Ms Husbands “is calling for a national campaign to educate Barbadians about the importance of taxation, how it is determined and how it contributes to economic development,” (Midweek Nation Nov 13).
Is this Government’s reply to the Barbados TODAY (BT) Editorial of Nov 11, All Hands on Deck?, which highlighted the 20 per cent increase in profit made by the Trinidadian holding company of Republic Bank as a result of the Mottley administration’s corporation tax cut, while pointing out all the other ways the money saved by this foreign corporation – which will now leave Barbados in foreign exchange – could have been used to benefit Bajans?
Opportunity Costing is a useful management accounting technique. Before spending limited funds, consider what things you are giving up by using the money in this way. This is the opportunity cost of your decision.
BT’s excellent editorial pointed out the opportunity cost (loss) to Barbados of just this one foreign business’ corporation tax cut. Imagine all the other opportunity costs (losses) resulting from the almost $600 million windfall to businesses.
It seems Ms Husband is planning a propaganda campaign to convince Barbadians that their right-wing ideology of so called “Trickle Down” (actually trickle up to the top and out in foreign exchange as with Republic Bank) Taxation strategies with big giveaways for large corporations and high earners – which have to be paid for by ordinary working Bajans paying higher taxes – is actually for our benefit.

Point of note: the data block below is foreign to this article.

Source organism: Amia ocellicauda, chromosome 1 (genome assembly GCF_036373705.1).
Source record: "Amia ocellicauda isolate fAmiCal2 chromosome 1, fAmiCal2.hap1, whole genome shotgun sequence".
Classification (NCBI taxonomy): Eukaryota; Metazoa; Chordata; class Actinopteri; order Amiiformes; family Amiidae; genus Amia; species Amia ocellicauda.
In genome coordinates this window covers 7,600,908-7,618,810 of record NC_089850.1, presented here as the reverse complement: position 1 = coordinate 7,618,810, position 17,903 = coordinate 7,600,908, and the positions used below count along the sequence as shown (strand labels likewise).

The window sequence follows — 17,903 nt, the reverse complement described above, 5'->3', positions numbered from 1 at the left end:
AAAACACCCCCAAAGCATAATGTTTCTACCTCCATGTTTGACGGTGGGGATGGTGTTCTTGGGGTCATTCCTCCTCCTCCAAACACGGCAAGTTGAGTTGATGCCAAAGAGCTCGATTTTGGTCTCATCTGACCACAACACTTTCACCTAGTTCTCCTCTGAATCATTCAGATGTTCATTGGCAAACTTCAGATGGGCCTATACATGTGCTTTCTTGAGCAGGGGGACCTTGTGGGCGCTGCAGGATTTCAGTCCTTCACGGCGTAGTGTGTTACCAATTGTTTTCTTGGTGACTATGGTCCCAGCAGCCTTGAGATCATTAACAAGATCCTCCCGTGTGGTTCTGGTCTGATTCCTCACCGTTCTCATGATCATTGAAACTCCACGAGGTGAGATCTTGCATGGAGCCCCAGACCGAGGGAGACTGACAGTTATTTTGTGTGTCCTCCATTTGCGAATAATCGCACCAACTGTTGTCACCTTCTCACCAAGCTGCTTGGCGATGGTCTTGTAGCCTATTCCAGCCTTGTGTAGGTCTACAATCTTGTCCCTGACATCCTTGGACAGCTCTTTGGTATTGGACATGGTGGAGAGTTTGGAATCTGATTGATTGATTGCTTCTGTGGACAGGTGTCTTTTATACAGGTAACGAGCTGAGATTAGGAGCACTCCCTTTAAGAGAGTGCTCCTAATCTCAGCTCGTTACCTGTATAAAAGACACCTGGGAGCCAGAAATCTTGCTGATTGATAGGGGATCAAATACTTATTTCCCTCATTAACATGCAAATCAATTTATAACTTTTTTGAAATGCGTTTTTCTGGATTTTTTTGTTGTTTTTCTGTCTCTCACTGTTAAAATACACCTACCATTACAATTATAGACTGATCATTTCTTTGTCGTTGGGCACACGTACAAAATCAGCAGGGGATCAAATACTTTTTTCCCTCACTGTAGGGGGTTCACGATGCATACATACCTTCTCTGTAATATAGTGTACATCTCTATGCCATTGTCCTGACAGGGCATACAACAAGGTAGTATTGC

Or is she trying to soften us up for another round of tax increases, saying “citizens could not demand more services without being willing to pay more taxes”?
In late 2017, I wrote “Murdonomics is killing us” describing the right-wing economic ideology and how the Murdoch media empire has promoted this mythology, first implemented by Mrs Thatcher in Britain and then by Reagan, now surpassed by Trump in the US.
These pretend policies do not produce growth, but simply increase income and wealth inequality which, over time, leads to violence and eventually to civil strife. The Barbados Family Planning Association which has no political axe to grind has attributed today’s violence among the youth to increasing financial stresses in their households since 2008.
My father was four years old when a mob surrounded their family home and threatened the safety of his mother and brothers in 1937. He believed very strongly that income inequality was the cause of the riots and was a firm supporter of policies that built and sustained the growth of a working middle-class which developed economic and political power through the 50s, 60s and 70s.
He fiercely opposed policies, on both the far left and far right, which would destroy the economic gains of working people and bring back the inequality which caused not only the 1937 riots in Barbados and civil strife throughout the Caribbean, but led to Marxist uprisings beginning in Russia in 1917, later spreading throughout Europe, the Spanish civil war raging also in 1937 with the hyper polarized Marxists versus Fascists clashes ending ultimately in the Second World War in 1939.